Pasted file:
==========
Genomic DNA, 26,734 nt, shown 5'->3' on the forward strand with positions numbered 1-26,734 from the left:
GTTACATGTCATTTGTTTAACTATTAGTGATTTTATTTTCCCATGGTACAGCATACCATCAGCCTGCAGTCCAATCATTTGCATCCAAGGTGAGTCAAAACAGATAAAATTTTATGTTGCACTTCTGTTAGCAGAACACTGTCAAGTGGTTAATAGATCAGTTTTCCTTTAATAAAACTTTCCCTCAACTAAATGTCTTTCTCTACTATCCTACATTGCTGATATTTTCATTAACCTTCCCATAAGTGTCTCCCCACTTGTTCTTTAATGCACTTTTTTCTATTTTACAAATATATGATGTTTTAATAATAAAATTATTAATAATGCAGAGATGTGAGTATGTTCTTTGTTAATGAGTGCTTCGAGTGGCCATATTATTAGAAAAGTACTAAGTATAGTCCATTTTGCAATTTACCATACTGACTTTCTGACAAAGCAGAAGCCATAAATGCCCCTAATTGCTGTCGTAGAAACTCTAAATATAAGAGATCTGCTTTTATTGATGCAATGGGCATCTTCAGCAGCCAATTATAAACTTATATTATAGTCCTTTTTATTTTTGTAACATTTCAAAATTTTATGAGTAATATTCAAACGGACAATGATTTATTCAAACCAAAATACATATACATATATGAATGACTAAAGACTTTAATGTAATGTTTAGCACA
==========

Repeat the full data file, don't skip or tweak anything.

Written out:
Genomic DNA, 26,734 nt, shown 5'->3' on the forward strand with positions numbered 1-26,734 from the left:
GTTACATGTCATTTGTTTAACTATTAGTGATTTTATTTTCCCATGGTACAGCATACCATCAGCCTGCAGTCCAATCATTTGCATCCAAGGTGAGTCAAAACAGATAAAATTTTATGTTGCACTTCTGTTAGCAGAACACTGTCAAGTGGTTAATAGATCAGTTTTCCTTTAATAAAACTTTCCCTCAACTAAATGTCTTTCTCTACTATCCTACATTGCTGATATTTTCATTAACCTTCCCATAAGTGTCTCCCCACTTGTTCTTTAATGCACTTTTTTCTATTTTACAAATATATGATGTTTTAATAATAAAATTATTAATAATGCAGAGATGTGAGTATGTTCTTTGTTAATGAGTGCTTCGAGTGGCCATATTATTAGAAAAGTACTAAGTATAGTCCATTTTGCAATTTACCATACTGACTTTCTGACAAAGCAGAAGCCATAAATGCCCCTAATTGCTGTCGTAGAAACTCTAAATATAAGAGATCTGCTTTTATTGATGCAATGGGCATCTTCAGCAGCCAATTATAAACTTATATTATAGTCCTTTTTATTTTTGTAACATTTCAAAATTTTATGAGTAATATTCAAACGGACAATGATTTATTCAAACCAAAATACATATACATATATGAATGACTAAAGACTTTAATGTAATGTTTAGCACA